Millions of dollars is riding on a city hall plan to sell discounted transit passes to university students with the hope of increased future ridership.

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This article was published 11/8/2016 (1899 days ago), so information in it may no longer be current.

Millions of dollars is riding on a city hall plan to sell discounted transit passes to university students with the hope of increased future ridership.

Winnipeg Transit delivered about 5,000 special student transit passes to the University of Winnipeg and has another 25,000 passes — formally known as U-Pass — ready for the University of Manitoba, which the full-time students will be required to purchase when starting classes in September.

Transit purchased nine buses to handle an expected increase in student ridership and hired 17 additional staff, including bus drivers and mechanics. It’s a move that will cost taxpayers almost $1 million this year and $2.2 million in 2017, but city hall hopes it will lead to more transit riders down the road.

"U-Pass is a long-term investment in increasing transit ridership," said Coun. Jenny Gerbasi, who was the driving force on city council for the program. "Research from transit authorities across the country has shown when you draw more people at a younger age into the habit of using transit... then that does translate into more ridership throughout their lifetime."

Students must pay an additional $260 for the fall and winter semesters (eight months) with their student fees and in return would be issued a transit pass good for an unlimited number of rides, seven days a week. The purchase of the pass will be mandatory for all undergraduate students at the two universities and graduate students at the U of M. The program was approved by separate student referendums in October 2014.

The U-Pass system was driven by student leaders at both universities and supported by campus-wide referendums. Council agreed to the proposal in February 2014 and reaffirmed the initiative in March 2015 on a four-year basis to measure its worth.

The passes are effective Sept. 1

Gerbasi said the U-Pass concept isn’t novel, adding it’s considered a best practice in many cities across the country, and she’s glad to see it’s finally going into operation in Winnipeg.

"To have everything come together the way it did took a long time in Winnipeg — the student unions, the city and Winnipeg Transit all came together in agreement to go forward," Gerbasi (Fort Rouge-East Fort Garry) said. "It’s something that’s been talked about for a long, long time, and it’s something I personally hoped to see. It’s very gratifying to see everything come together and that it’s happening."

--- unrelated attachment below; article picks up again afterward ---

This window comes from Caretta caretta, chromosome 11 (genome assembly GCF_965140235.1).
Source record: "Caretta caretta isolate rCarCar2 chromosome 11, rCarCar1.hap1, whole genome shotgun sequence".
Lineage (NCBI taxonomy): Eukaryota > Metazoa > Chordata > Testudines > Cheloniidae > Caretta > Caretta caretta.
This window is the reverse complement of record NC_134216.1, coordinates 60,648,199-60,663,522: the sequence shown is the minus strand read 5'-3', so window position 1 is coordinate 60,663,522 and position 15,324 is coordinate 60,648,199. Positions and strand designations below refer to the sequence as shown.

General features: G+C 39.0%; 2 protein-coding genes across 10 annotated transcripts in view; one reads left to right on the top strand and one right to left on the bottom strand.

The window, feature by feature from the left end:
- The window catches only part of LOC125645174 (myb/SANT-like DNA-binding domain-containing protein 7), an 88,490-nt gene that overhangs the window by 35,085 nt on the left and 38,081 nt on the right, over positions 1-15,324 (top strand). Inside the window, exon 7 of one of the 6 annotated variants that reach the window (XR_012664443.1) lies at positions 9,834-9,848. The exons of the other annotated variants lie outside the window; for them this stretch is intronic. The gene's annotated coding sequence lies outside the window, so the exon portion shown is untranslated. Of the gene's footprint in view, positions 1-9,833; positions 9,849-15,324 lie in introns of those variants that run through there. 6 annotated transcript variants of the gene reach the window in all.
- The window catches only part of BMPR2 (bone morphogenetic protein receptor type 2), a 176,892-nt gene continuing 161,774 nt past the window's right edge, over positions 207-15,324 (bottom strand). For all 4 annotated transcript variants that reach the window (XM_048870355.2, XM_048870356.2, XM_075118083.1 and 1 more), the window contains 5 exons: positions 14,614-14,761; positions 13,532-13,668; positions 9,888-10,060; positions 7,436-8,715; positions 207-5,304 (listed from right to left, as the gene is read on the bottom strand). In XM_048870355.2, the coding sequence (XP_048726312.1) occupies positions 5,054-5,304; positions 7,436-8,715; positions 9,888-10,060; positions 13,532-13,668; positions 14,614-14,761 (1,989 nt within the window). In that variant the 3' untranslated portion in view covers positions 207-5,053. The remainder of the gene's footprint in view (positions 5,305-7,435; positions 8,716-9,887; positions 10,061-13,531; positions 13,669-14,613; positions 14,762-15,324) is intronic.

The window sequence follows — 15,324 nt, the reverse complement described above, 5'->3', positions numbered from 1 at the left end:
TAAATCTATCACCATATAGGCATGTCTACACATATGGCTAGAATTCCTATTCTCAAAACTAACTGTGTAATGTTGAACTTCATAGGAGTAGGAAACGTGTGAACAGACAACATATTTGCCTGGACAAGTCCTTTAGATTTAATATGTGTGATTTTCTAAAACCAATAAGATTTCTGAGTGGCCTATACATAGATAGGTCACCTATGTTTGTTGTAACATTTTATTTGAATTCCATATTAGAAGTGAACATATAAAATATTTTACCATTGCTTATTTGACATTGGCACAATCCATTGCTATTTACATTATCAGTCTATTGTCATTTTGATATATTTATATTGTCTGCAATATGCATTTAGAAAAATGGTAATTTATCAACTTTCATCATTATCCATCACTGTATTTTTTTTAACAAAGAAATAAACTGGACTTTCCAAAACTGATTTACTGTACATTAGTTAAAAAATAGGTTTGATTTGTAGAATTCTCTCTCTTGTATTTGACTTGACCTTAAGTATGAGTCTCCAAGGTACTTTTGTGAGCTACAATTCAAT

Transit will continue to offer all other post-secondary students its post-secondary transit pass, which costs $71 monthly this year ($567 for eight months).

There was concern students at the U of M — where many drive their own vehicles to class — wouldn’t use the U-Pass, but students there did approve the initiative in a campus-wide student vote. Student leaders speculated that U of M students will use U-Pass to avoid the school’s parking fees — drive their vehicles to a free park-and-ride and take a bus onto campus.

An administrative report to council last March said the program will require an annual subsidy to cover lost revenue: an expected $994,000 for the remaining four months in 2016 ($579,500 after provincial cost-sharing) and $2,185,000 for the eight months in 2017 ($1,337,000 after provincial cost-sharing).

Transit was convinced to support the move after surveying other transit authorities across the country that offer similar discounts. Universities in B.C. and Alberta saw a ridership increase among university students of up to 50 per cent. Better still, a followup study after a three-year pilot program in Edmonton found more than 50 per cent of students who had been using U-Passes intended to continue using transit after they graduated.

Between the U of M and the U of W, Transit estimated 20,000 to 23,000 students rode a bus to class each day last year, and it’s planning for a modest bump in ridership: 20 per cent, or an additional 4,500 riders each day.

Transit will be able to closely monitor U of W ridership — the new smart card, Peggo, will be used by those students. Paper passes will be provided to U of M students.

Jonathan Borland, Transit’s information supervisor, said the U of M required more time "to integrate (the Peggo card technology) into their fee payment system," but the smart cards will be provided to the U of M students next year.

Borland said Transit will rely on its buses’ automated passenger counter to monitor ridership changes among the U of M students this year.

Most of the additional buses have been designated to routes serving the U of M. A civic spokeswoman said the impact from increased ridership among U of W students isn’t expected to stretch the transit system as those students travel to the U of W using dozens of different transit routes.